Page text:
17 November 2011

Judging a Book by its Cover

So I've just read Geoff Dyer's recent N.Y. Times Book Review column about book cover art, a phenomenon in publishing dating from the 70s.  Books printed prior to that decade were, according to Dyer, somewhat “old and dreary” but by the 70s, Penguin was partly responsible for the delightful marriage of art and literature, borrowing images from famous paintings to grace the covers of their paperback series.  

Being a child of the 50s, Dyer’s column provoked my own bibliophilic memories.  I have countless Modern Library Classics on my bookshelves, identified by their maroon, green or navy blue covers adorned with nothing more elaborate than a stamped gold typeface on the spine identifying what (or who!) might be inside:  Anna Karenina; Oscar Wilde; John Donne; William Blake; Longfellow; Emily Bronte, to name but a few. There were rarely any pictures throughout the pages and those few that did turn up (most often on the frontispiece) were merely pen and ink sketches, oftentimes of the author. These books provoke a deep sensory response in me whenever I take them from the shelf and I have immediate recall of hours spent in Dana’s Corner Book Shop where the attendant scents were part library, part men’s club, part great-aunt’s attic. A Modern Library edition was a book meant for the hardcore reader, someone who needed no external folderol to tempt one beyond a hard cover in a dun red or blue into the creamy thick pages covered in old-fashioned Garamond type. 

But I’d be lying if I didn’t admit that, like Dyer, I’m hopelessly enamored of the art-enhanced covers on books from the late 20th century.  For my money, the best among this genre must be the reprints of novels by Angela Thirkell, for which Penguin plumbed the luscious depths of Pre-Raphaelite paintings for its covers.  Each one is an aesthetic jewel, not only capturing the essence of each novel’s spirit, but also the Howards End / Room With A View aesthetic of Thirkell’s own era.  I agree entirely with Dyer that the covers of these books enhance the reader’s enjoyment -- and perhaps even understanding -- by providing a visual touchstone to the story.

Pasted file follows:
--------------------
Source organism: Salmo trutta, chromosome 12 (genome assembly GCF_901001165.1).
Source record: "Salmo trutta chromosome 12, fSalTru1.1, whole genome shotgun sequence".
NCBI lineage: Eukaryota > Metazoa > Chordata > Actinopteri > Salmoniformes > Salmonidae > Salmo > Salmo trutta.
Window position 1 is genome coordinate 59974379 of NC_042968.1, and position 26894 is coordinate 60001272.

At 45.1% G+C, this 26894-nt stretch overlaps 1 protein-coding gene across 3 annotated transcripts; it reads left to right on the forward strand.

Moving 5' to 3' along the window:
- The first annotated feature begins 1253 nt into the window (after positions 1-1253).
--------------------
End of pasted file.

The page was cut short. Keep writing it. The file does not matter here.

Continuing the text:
A similar phenomenon took place with phonograph record slip cases in the late 60s and 70s and many of the recordings I purchased from that period feature watery images by Monet, flowery canvases by LaFarge, imperialistic tableaux by David, and high-spirited illustrations by Toulouse Lautrec, reflecting the Debussy, Mozart, Tchaikovsky, or Milhaud that waited within. The image on my recording of Tchaikowsky’s First Symphony (“Winter Dreams”) has a wintry Dutch landscape on the cover, one that drew me into the composer’s winter daydream no less than the actual music. And you could always count on a bucollic landscape by Constable or Samuel Palmer for albums that featured music by English composers such as Vaughan Williams, Elgar, or Delius.

One could argue that using fine art for advertising is not a new thing.  Soap and Biscuit companies have been using it on their boxes and tins for more than a century, spreading a little class with the morning lather-up or afternoon cuppa. But purposely marrying a piece of art to reflect literature or music is taking this many steps higher than biscuit tins, bestowing the lagniappe of visual expression, drawing the psyche and perhaps even the soul further upward. Or inward. 


When art and literature -- or art and music -- marry, we are certainly the better for the union, and I’m grateful to Mr. Dyer for reminding me of this. 

And now if you’ll excuse me, it’s time to go and have a cup of tea and a biscuit from a tin that has a Bruegel family cavorting in the snow. 

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